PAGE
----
Until 2003, NAEP used a horizontal scheme as the booklet bundling method. The spiral cycle, which is the minimum number of booklets required to satisfy the sample proportions, is repeated over and over along horizontal lines, with the line length (bundle length) chosen so that each booklet in the spiral cycle occurs once in each bundle position across all bundles. This is achieved by consecutively repeating the spiral cycle until each booklet has appeared in each bundle position; the minimum set of bundles required for that is called the "bundle map." This can only be done if the spiral length and the bundle length are relatively prime; in other words, the two lengths do not share a common factor.
Shown below is an example of eight booklets in a spiral with a bundle length of three. Each of the eight booklets appears once in each of the three positions across the eight bundles.
This bundle map, in which each number refers to a specific booklet, shows the ordering of booklets in the eight bundles. The need for the bundle length to be relatively prime to the spiral length becomes clear if one tries to distribute these eight booklets in bundles of, for example, four:
This arrangement leads to a serious positional imbalance. Booklets 1 and 5, for example, always occur in the first position of a bundle, giving them a much better chance of being distributed in the field than, say, Booklets 4 and 8, which always occur in the last position. The relative shortage of Booklets 4 and 8 used in the field will call for larger samples to achieve the target sample sizes for the various booklets.
By choosing bundle lengths relatively prime to the spiral lengths, the traditional NAEP bundling scheme achieves balanced booklet usage, so that each booklet in the spiral cycle has an equal chance of occurring in each bundle position and hence an equal probability of being used in the field. The requirement of the bundle length being relatively prime to the spiral length, however, limits the number of choices for bundle lengths, and usually results in a large number of bundles, which is unwieldy and inconvenient. Another disadvantage of the horizontal scheme is that it does not control for within-bundle booklet pairings. Failure to control booklet pairing will result in some booklet pairs being more common in a session than other booklet pairs. In the two examples shown above, Booklets 1 and 2 are expected to occur together in the same session much more frequently than Booklets 1 and 5, simply because Booklet 1 is always followed by Booklet 2 (if it is followed by any booklet) in a bundle. This imbalance of booklet pairs could jeopardize the assumption that all items are being presented to the same population of examinees.
In 2003, vertical bundling was implemented and continues to be used in current assessments for most bundle maps. In vertical bundling, the spiral cycle is repeated vertically across all the bundles. Shown below is an example of a vertical design with eight booklets in a spiral using a bundle length of four.
The vertical bundle scheme is created based on a technique used in the construction of a cyclic Youden Rectangle. A Youden rectangle can be seen as a special case of a BIB in the sense that four treatments within blocks of a BIB are reordered so that both treatment positions and comparisons are balanced (Beall 1971). Applied to booklet bundling, with each booklet considered as a specific treatment and each bundle a unique block, a Youden design would have the potential for balancing both booklet position and within-bundle booklet pairing. It also is more flexible with respect to bundle length, since it potentially can be of any length rather than requiring a bundle length relatively prime to the spiral length.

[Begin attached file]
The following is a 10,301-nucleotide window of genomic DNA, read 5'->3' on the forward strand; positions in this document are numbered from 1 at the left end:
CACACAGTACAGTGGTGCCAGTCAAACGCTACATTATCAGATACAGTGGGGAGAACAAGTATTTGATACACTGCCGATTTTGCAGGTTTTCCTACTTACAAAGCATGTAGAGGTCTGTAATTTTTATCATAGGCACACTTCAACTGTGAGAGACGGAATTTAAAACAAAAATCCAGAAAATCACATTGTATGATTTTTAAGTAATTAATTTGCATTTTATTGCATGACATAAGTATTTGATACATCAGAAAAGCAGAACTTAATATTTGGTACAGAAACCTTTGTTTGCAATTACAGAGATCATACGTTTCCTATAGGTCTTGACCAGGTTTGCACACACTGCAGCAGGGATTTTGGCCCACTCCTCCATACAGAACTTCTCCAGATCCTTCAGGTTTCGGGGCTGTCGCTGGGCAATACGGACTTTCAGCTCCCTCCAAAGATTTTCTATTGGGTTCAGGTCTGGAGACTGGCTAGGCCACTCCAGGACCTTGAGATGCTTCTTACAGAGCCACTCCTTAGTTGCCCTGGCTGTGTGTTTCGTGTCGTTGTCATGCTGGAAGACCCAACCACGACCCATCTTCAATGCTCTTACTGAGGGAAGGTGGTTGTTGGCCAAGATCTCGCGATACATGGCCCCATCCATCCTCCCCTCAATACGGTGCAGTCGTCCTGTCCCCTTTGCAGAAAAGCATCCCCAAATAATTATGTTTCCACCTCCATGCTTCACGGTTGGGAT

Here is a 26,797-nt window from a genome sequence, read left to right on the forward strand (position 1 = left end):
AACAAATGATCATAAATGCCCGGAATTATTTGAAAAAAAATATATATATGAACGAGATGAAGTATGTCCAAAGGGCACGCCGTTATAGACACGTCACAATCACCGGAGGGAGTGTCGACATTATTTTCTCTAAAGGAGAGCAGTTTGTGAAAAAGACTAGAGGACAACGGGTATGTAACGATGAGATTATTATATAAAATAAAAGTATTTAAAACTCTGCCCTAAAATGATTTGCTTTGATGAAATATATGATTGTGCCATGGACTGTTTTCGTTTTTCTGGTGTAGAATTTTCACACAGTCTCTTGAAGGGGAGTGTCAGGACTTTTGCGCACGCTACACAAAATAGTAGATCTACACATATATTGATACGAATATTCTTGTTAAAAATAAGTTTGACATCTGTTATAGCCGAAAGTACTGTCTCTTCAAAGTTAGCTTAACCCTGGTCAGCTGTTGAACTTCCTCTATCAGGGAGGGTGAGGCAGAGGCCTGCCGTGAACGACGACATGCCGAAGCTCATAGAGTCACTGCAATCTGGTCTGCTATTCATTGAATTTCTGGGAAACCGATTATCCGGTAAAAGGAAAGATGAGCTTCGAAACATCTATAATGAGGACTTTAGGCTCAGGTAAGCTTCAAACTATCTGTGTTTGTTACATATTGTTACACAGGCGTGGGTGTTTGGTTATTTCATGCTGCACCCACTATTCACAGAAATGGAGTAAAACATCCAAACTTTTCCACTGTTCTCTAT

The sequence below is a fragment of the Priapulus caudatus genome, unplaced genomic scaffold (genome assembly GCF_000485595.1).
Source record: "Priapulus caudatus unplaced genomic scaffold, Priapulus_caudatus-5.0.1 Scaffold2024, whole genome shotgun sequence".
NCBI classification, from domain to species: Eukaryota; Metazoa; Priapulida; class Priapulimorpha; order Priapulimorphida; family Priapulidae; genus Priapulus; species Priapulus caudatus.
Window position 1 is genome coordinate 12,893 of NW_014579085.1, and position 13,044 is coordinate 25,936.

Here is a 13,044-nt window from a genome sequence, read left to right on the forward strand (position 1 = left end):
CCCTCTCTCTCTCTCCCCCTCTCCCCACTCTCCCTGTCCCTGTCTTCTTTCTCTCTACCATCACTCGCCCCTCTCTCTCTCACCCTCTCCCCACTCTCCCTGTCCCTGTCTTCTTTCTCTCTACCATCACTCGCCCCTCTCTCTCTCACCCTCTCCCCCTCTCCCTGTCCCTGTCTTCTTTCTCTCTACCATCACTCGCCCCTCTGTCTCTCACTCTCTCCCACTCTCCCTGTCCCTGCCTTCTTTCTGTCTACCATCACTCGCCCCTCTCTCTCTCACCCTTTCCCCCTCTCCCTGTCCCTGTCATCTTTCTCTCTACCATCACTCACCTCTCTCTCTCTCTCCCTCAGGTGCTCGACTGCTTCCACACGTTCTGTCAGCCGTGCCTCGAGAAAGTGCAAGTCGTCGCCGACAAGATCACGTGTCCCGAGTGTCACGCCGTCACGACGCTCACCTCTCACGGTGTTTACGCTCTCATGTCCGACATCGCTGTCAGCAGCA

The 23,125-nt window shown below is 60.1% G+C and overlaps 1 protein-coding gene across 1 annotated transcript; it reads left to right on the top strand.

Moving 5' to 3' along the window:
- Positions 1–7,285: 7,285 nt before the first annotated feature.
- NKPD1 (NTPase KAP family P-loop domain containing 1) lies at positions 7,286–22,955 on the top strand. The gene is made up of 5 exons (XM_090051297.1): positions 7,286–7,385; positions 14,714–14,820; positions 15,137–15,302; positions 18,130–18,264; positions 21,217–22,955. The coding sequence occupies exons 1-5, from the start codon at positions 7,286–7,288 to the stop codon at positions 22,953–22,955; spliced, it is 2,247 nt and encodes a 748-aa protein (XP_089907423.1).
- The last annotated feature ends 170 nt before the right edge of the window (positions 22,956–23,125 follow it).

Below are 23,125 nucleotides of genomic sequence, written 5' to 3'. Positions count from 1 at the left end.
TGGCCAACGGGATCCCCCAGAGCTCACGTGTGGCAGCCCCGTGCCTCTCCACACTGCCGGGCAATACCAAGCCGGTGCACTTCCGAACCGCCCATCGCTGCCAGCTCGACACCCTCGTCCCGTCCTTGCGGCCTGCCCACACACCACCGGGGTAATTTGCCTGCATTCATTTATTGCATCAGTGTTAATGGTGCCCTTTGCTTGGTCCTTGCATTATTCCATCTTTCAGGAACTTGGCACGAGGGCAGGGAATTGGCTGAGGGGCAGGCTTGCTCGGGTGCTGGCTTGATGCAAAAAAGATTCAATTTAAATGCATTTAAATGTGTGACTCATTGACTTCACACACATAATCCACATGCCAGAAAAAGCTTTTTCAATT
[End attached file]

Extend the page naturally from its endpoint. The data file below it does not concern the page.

While it is modeled after a cyclic Youden, the vertical bundling scheme does not usually have the complete balance a Youden has. For example, while booklets 1 and 2 appear together in the same bundle twice (in bundle 1 and bundle 2), booklets 1 and 4 appear in the same bundle only once (in bundle 1). In an actual Youden rectangle, within-bundle pairings would all appear equally often. Such balance is not possible in a design with 8 rows, 4 columns, with 8 booklets. Eight booklets can be paired in exactly 28 ways; the 4 booklets in a bundle (row) give 6 pairings, yielding 6 times 8 bundles, or 48 pairings in the entire design. Forty-eight is not an integral multiple of 28, so the 8 x 4 x 8 design cannot be balanced exactly. Nevertheless, an adequate job for “partial” balance was done here: All booklet pairs appear in a bundle either once or twice (the very best that can be done with this design); all booklets are equally represented in each bundle position.
As can been seen from the above examples, for a spiral that involves eight different booklets, the bundle length four can be used for the vertical scheme, but it is an invalid length for the horizontal scheme because four and eight share the common factors two and four. Furthermore, with even numbered bundle length, the vertical bundle scheme can reduce the required number of bundles to one-half or even one-quarter of that required by a horizontal scheme, which is beneficial since a lower number of different bundles for a specific spiral facilitates bundle storage and maintenance.